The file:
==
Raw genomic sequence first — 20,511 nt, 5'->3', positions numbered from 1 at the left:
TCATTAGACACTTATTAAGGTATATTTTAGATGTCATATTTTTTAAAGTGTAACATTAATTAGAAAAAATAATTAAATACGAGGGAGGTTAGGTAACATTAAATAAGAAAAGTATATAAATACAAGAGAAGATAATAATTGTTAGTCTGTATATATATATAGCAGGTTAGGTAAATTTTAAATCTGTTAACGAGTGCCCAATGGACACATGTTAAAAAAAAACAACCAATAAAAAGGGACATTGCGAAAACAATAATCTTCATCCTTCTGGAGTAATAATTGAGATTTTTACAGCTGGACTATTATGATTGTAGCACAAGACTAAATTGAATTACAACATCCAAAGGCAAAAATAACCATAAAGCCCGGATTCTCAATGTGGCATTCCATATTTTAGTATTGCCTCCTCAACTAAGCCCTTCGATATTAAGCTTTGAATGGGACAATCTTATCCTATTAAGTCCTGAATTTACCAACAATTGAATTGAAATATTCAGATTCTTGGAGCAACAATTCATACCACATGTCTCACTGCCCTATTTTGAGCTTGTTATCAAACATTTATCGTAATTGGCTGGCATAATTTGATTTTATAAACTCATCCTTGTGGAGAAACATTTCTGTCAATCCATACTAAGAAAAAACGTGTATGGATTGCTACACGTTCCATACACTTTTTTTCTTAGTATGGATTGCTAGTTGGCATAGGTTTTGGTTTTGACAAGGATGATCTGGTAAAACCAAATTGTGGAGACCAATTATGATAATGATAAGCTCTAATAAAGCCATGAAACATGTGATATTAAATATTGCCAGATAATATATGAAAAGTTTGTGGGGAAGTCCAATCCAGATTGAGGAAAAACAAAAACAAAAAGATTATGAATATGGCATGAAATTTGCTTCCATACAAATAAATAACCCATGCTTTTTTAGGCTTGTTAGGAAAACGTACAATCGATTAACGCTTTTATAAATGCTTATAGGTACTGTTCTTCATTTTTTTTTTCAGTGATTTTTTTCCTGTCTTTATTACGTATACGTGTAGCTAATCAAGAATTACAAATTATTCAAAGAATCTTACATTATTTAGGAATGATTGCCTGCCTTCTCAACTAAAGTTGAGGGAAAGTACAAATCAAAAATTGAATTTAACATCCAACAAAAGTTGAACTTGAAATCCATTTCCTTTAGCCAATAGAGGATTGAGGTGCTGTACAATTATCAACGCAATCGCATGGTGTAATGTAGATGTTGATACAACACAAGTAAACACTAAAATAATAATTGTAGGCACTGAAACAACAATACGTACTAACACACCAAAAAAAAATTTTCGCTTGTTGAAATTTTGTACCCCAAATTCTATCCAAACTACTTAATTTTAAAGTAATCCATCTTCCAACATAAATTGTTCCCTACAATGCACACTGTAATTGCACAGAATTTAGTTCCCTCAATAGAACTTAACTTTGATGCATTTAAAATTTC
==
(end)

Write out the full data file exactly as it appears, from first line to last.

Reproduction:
Raw genomic sequence first — 20,511 nt, 5'->3', positions numbered from 1 at the left:
TCATTAGACACTTATTAAGGTATATTTTAGATGTCATATTTTTTAAAGTGTAACATTAATTAGAAAAAATAATTAAATACGAGGGAGGTTAGGTAACATTAAATAAGAAAAGTATATAAATACAAGAGAAGATAATAATTGTTAGTCTGTATATATATATAGCAGGTTAGGTAAATTTTAAATCTGTTAACGAGTGCCCAATGGACACATGTTAAAAAAAAACAACCAATAAAAAGGGACATTGCGAAAACAATAATCTTCATCCTTCTGGAGTAATAATTGAGATTTTTACAGCTGGACTATTATGATTGTAGCACAAGACTAAATTGAATTACAACATCCAAAGGCAAAAATAACCATAAAGCCCGGATTCTCAATGTGGCATTCCATATTTTAGTATTGCCTCCTCAACTAAGCCCTTCGATATTAAGCTTTGAATGGGACAATCTTATCCTATTAAGTCCTGAATTTACCAACAATTGAATTGAAATATTCAGATTCTTGGAGCAACAATTCATACCACATGTCTCACTGCCCTATTTTGAGCTTGTTATCAAACATTTATCGTAATTGGCTGGCATAATTTGATTTTATAAACTCATCCTTGTGGAGAAACATTTCTGTCAATCCATACTAAGAAAAAACGTGTATGGATTGCTACACGTTCCATACACTTTTTTTCTTAGTATGGATTGCTAGTTGGCATAGGTTTTGGTTTTGACAAGGATGATCTGGTAAAACCAAATTGTGGAGACCAATTATGATAATGATAAGCTCTAATAAAGCCATGAAACATGTGATATTAAATATTGCCAGATAATATATGAAAAGTTTGTGGGGAAGTCCAATCCAGATTGAGGAAAAACAAAAACAAAAAGATTATGAATATGGCATGAAATTTGCTTCCATACAAATAAATAACCCATGCTTTTTTAGGCTTGTTAGGAAAACGTACAATCGATTAACGCTTTTATAAATGCTTATAGGTACTGTTCTTCATTTTTTTTTTCAGTGATTTTTTTCCTGTCTTTATTACGTATACGTGTAGCTAATCAAGAATTACAAATTATTCAAAGAATCTTACATTATTTAGGAATGATTGCCTGCCTTCTCAACTAAAGTTGAGGGAAAGTACAAATCAAAAATTGAATTTAACATCCAACAAAAGTTGAACTTGAAATCCATTTCCTTTAGCCAATAGAGGATTGAGGTGCTGTACAATTATCAACGCAATCGCATGGTGTAATGTAGATGTTGATACAACACAAGTAAACACTAAAATAATAATTGTAGGCACTGAAACAACAATACGTACTAACACACCAAAAAAAAATTTTCGCTTGTTGAAATTTTGTACCCCAAATTCTATCCAAACTACTTAATTTTAAAGTAATCCATCTTCCAACATAAATTGTTCCCTACAATGCACACTGTAATTGCACAGAATTTAGTTCCCTCAATAGAACTTAACTTTGATGCATTTAAAATTTC